Welcome, all of you who have wandered this direction from various tweets and posts, and to our regular Wonderland crew. We're here with author Shana Mlawski, author of THE HAMMER OF WITCHES, and today, Shana's gonna give us some author-chat on... rape.
Yeah, big downer, huh? And yet: if you're writing historical fiction... history is the story of violent conquest. Period. And, unfortunately, devastatingly, rape is a part of violent conquest - historically and presently.
You might be wondering, why did we ask Shana to talk about this? -- and make no mistake, we did. We invited her to talk about this because it is uncomfortable. Mucho uncomfortable. There was a squickness about a few scenes in HAMMER OF WITCHES that we didn't want to shove under the rug. Baltasar Infante is a product of his culture and time. And rape was also a product of that conquest and that history... but, there's just no good way - nor good reason - to talk about it... Or, maybe there is a good reason?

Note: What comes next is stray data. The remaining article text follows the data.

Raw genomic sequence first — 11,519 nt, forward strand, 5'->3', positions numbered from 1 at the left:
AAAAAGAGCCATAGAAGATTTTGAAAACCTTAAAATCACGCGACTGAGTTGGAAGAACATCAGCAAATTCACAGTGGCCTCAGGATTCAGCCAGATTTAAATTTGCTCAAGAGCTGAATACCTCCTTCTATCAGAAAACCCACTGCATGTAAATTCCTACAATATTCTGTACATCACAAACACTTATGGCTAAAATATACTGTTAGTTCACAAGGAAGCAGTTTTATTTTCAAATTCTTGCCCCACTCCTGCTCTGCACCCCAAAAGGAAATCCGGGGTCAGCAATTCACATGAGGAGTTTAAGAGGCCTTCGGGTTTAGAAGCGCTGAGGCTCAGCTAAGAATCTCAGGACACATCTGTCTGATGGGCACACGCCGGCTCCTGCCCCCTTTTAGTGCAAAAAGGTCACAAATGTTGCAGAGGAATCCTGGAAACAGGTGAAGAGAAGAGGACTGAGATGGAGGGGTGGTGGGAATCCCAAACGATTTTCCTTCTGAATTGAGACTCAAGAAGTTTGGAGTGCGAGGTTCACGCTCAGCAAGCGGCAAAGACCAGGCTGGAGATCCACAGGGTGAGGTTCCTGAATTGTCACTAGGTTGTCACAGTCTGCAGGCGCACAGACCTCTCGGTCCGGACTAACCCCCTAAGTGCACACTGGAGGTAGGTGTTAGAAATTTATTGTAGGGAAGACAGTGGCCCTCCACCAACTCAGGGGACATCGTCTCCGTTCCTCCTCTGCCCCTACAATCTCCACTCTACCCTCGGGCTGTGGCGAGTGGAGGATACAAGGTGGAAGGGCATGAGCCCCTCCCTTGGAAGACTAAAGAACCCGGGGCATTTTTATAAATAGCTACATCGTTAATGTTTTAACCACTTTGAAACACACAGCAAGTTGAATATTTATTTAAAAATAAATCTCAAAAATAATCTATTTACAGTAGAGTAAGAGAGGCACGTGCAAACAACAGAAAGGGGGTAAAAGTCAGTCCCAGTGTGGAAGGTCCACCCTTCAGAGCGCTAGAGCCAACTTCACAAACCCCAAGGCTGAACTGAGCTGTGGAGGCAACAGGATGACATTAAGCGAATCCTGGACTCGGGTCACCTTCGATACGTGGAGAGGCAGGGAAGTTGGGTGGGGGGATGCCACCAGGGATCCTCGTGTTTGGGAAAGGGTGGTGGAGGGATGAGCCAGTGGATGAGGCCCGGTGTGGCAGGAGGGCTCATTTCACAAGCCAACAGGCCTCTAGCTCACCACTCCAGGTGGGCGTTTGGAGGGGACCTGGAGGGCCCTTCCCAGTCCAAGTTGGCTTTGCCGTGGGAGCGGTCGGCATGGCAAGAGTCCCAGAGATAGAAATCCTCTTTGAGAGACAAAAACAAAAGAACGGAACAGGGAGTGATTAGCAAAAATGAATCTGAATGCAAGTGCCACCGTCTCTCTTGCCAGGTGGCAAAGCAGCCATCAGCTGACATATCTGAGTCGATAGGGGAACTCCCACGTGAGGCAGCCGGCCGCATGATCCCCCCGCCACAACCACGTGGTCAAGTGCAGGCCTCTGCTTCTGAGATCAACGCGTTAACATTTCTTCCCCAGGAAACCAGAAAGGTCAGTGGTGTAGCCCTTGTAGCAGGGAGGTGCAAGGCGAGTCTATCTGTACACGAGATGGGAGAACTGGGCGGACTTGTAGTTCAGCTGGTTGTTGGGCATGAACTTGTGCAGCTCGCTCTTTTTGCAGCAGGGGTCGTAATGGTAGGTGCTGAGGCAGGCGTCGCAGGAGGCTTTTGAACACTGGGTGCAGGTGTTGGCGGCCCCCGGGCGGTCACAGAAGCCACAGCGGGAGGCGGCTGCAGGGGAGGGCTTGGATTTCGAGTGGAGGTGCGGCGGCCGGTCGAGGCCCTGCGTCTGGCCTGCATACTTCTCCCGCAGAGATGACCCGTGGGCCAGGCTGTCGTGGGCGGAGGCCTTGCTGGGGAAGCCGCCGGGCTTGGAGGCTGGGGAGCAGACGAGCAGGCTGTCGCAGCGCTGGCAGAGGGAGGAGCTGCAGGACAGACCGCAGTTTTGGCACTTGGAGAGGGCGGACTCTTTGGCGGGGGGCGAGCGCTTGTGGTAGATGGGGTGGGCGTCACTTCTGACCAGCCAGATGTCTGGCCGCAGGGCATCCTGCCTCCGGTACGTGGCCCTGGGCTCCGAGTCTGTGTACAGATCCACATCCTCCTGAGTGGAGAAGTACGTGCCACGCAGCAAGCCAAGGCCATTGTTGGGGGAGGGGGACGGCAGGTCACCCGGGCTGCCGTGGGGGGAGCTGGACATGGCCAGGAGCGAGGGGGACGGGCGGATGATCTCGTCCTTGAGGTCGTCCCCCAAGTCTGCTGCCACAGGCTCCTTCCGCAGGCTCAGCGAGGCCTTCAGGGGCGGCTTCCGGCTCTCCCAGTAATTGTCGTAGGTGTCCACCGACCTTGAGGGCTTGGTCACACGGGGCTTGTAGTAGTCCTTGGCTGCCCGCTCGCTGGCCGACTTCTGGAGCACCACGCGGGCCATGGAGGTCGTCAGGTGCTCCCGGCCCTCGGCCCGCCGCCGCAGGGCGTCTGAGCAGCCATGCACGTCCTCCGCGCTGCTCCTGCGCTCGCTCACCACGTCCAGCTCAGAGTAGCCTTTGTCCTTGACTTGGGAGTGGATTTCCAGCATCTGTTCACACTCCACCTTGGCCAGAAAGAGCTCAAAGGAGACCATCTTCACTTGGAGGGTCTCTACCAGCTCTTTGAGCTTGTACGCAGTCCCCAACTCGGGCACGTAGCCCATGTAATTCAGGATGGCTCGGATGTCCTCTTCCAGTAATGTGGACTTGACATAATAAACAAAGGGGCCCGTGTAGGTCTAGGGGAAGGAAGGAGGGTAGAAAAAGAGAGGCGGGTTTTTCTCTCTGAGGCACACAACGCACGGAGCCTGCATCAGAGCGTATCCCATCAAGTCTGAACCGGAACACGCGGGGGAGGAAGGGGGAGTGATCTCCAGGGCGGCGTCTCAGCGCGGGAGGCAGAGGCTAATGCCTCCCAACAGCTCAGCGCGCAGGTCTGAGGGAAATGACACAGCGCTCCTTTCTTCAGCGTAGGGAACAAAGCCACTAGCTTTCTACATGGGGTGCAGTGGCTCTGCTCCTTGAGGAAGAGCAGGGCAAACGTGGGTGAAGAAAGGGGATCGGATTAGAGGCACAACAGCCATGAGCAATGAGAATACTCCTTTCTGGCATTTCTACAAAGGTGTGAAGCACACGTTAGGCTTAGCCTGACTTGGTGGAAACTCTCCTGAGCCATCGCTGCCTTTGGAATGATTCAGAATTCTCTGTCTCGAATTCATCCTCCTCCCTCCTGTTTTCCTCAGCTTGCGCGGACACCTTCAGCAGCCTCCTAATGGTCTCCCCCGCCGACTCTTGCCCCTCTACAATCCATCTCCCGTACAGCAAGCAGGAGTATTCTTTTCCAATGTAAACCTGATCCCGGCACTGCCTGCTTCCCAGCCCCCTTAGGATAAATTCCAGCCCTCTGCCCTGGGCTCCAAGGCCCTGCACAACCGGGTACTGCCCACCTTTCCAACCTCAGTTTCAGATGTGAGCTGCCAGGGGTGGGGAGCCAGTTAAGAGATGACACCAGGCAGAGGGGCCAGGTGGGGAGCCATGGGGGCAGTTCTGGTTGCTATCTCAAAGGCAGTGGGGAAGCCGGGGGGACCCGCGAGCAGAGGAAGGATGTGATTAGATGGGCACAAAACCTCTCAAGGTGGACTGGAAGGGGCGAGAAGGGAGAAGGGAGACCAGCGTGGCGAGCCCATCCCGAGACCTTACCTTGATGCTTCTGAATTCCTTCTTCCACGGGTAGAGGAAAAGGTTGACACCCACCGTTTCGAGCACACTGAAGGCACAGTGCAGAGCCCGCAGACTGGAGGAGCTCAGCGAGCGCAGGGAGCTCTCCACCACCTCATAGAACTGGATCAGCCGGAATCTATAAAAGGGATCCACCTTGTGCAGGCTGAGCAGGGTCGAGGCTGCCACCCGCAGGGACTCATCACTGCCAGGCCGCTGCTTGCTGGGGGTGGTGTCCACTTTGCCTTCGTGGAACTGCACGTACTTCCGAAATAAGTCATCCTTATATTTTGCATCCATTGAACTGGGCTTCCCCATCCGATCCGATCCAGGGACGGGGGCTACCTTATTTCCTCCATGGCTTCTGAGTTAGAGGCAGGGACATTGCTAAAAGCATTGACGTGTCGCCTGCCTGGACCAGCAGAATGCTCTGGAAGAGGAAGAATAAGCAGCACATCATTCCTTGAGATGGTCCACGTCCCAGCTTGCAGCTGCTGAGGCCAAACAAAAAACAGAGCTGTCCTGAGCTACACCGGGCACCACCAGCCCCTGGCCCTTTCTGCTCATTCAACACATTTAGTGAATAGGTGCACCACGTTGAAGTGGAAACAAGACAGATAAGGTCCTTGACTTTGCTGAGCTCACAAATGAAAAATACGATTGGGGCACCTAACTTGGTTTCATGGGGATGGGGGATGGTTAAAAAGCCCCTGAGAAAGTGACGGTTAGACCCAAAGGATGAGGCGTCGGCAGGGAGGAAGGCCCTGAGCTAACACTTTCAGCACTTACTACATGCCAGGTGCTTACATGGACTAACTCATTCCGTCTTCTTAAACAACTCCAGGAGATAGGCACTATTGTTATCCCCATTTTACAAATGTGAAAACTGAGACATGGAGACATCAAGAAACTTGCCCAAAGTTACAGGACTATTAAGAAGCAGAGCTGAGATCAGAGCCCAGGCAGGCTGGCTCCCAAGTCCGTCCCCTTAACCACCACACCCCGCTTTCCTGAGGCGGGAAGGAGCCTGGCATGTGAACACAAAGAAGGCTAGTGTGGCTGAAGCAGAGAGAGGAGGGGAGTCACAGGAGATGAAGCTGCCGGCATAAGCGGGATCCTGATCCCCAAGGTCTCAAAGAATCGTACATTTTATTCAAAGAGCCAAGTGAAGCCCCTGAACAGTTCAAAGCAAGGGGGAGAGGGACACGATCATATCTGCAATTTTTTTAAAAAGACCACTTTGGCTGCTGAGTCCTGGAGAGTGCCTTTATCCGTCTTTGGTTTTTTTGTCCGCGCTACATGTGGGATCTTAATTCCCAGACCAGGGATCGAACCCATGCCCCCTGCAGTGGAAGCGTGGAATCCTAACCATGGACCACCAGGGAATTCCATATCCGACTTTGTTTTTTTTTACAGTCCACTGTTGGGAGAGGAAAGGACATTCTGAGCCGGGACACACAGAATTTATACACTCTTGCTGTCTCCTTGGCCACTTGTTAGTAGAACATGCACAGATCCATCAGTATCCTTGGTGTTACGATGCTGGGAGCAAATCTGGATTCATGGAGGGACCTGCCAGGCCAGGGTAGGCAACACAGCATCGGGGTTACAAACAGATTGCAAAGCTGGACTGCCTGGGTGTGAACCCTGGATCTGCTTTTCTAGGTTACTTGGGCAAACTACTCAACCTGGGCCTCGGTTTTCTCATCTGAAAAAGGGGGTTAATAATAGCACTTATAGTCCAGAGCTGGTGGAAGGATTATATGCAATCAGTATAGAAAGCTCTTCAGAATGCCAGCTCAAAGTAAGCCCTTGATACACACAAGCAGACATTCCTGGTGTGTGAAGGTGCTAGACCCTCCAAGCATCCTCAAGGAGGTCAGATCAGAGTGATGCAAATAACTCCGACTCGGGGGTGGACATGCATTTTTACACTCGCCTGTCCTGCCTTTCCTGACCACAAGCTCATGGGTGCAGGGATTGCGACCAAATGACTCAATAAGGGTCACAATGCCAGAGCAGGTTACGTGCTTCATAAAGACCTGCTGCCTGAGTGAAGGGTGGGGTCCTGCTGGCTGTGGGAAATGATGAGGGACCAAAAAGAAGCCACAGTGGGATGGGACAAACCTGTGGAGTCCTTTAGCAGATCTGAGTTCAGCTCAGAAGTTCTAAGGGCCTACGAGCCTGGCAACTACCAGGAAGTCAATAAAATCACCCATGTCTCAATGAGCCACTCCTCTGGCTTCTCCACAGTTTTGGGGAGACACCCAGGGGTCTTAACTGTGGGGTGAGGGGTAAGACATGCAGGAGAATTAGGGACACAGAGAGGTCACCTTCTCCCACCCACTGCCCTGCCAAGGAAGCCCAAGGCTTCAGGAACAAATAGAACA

Should We Write About Rape?
Writing about rape is tricky.
I know: understatement of the year, right? The thing is, I don't want to write about rape. I wish it didn't exist, period, but barring that I wish it weren't such a major part of our history and our lives in 2013. I hate writing about it. I have to write about it. Maybe we all have to write about it.
HAMMER OF WITCHES is a book for young people. It's a fun adventure story filled with genies, witches, swordplay, and a little romance. But it's also set in 1492. We can't know exactly what happened when the Spanish began their conquest of the Americas, but various reports suggest brutal acts of violence, including rape, were not uncommon. This is not to say there was no rape in the Caribbean before the arrival of the Spanish. There's evidence that the indigenous people of the West Indies “stole” women, too. There's also a “charming” story in Taino mythology about a trickster god who went around raping provincial leaders' wives. The patriarchy: it's everywhere! But the Spanish had special incentive to attack Taino women. The women weren't Christian and therefore were not considered quite as human as the ladies back home in Europe. Use your imagination. Or don't. It's depressing.
In any case, we know rape exists in the world and has existed for a long time. The question writers must ask themselves is, “Should we write about it, and, if so, how?”
As I said, these questions are tricky. I can't give you an answer, but I can show you how my thought process went when I was writing HAMMER OF WITCHES. Behold!
OTHER SHANA: “Shana, you're thinking about writing a rape scene? Why? Does every book featuring a female character nowadays have to have one? It kind of seems that way.”